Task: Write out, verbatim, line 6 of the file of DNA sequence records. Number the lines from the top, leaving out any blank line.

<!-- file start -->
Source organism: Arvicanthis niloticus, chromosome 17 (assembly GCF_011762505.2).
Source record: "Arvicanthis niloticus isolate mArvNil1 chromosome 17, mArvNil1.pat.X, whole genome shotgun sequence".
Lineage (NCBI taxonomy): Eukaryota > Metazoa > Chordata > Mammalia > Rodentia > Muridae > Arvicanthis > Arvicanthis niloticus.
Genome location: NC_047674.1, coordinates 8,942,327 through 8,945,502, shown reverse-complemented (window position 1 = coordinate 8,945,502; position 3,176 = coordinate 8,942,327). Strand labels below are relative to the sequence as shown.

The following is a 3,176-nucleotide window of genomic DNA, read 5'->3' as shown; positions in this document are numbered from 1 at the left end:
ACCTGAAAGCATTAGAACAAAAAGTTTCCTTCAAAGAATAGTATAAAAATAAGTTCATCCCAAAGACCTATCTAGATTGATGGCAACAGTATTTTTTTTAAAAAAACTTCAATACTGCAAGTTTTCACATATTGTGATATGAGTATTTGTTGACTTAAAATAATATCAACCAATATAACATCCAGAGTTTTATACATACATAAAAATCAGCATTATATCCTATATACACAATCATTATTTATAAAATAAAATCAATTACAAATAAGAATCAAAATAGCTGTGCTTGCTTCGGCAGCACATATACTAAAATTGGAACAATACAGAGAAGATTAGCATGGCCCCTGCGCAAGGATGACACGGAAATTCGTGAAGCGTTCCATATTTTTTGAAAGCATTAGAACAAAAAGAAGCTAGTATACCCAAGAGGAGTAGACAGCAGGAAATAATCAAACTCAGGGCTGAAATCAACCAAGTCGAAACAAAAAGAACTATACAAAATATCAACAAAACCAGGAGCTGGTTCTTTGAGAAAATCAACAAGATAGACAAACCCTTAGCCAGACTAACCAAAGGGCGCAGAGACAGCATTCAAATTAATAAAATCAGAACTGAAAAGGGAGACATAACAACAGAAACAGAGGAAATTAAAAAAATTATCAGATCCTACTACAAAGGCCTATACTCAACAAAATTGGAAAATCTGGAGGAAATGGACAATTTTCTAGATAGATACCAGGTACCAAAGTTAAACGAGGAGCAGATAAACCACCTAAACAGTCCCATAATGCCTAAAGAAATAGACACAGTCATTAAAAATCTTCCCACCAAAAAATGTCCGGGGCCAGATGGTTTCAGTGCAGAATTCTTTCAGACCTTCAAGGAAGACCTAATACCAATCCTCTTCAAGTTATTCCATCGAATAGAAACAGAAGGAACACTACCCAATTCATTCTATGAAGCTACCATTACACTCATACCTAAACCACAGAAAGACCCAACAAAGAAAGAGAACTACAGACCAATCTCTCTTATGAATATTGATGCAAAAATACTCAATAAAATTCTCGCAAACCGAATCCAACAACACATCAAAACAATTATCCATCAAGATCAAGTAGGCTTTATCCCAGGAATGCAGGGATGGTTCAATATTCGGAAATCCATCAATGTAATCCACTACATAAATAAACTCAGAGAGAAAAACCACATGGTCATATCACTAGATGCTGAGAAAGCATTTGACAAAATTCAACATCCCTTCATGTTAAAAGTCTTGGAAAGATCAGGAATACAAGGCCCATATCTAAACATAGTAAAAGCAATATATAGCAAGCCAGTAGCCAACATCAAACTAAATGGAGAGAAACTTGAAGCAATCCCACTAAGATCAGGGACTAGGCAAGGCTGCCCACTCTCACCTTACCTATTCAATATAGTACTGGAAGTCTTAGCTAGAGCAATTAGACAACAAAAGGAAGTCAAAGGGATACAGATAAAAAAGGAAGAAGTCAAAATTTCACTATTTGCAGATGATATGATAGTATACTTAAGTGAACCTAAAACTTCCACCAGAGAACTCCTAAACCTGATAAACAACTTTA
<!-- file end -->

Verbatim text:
ACCTGAAAGCATTAGAACAAAAAGTTTCCTTCAAAGAATAGTATAAAAATAAGTTCATCCCAAAGACCTATCTAGATTGATGGCAACAGTATTTTTTTTAAAAAAACTTCAATACTGCAAGTTTTCACATATTGTGATATGAGTATTTGTTGACTTAAAATAATATCAACCAATATAACATCCAGAGTTTTATACATACATAAAAATCAGCATTATATCCTATATACACAATCATTATTTATAAAATAAAATCAATTACAAATAAGAATCAAAATAGCTGTGCTTGCTTCGGCAGCACATATACTAAAATTGGAACAATACAGAGAAGATTAGCATGGCCCCTGCGCAAGGATGACACGGAAATTCGTGAAGCGTTCCATATTTTTTGAAAGCATTAGAACAAAAAGAAGCTAGTATACCCAAGAGGAGTAGACAGCAGGAAATAATCAAACTCAGGGCTGAAATCAACCAAGTCGAAACAAAAAGAACTATACAAAATATCAACAAAACCAGGAGCTGGTTCTTTGAGAAAATCAACAAGATAGACAAACCCTTAGCCAGACTAACCAAAGGGCGCAGAGACAGCATTCAAATTAATAAAATCAGAACTGAAAAGGGAGACATAACAACAGAAACAGAGGAAATTAAAAAAATTATCAGATCCTACTACAAAGGCCTATACTCAACAAAATTGGAAAATCTGGAGGAAATGGACAATTTTCTAGATAGATACCAGGTACCAAAGTTAAACGAGGAGCAGATAAACCACCTAAACAGTCCCATAATGCCTAAAGAAATAGACACAGTCATTAAAAATCTTCCCACCAAAAAATGTCCGGGGCCAGATGGTTTCAGTGCAGAATTCTTTCAGACCTTCAAGGAAGACCTAATACCAATCCTCTTCAAGTTATTCCATCGAATAGAAACAGAAGGAACACTACCCAATTCATTCTATGAAGCTACCATTACACTCATACCTAAACCACAGAAAGACCCAACAAAGAAAGAGAACTACAGACCAATCTCTCTTATGAATATTGATGCAAAAATACTCAATAAAATTCTCGCAAACCGAATCCAACAACACATCAAAACAATTATCCATCAAGATCAAGTAGGCTTTATCCCAGGAATGCAGGGATGGTTCAATATTCGGAAATCCATCAATGTAATCCACTACATAAATAAACTCAGAGAGAAAAACCACATGGTCATATCACTAGATGCTGAGAAAGCATTTGACAAAATTCAACATCCCTTCATGTTAAAAGTCTTGGAAAGATCAGGAATACAAGGCCCATATCTAAACATAGTAAAAGCAATATATAGCAAGCCAGTAGCCAACATCAAACTAAATGGAGAGAAACTTGAAGCAATCCCACTAAGATCAGGGACTAGGCAAGGCTGCCCACTCTCACCTTACCTATTCAATATAGTACTGGAAGTCTTAGCTAGAGCAATTAGACAACAAAAGGAAGTCAAAGGGATACAGATAAAAAAGGAAGAAGTCAAAATTTCACTATTTGCAGATGATATGATAGTATACTTAAGTGAACCTAAAACTTCCACCAGAGAACTCCTAAACCTGATAAACAACTTTA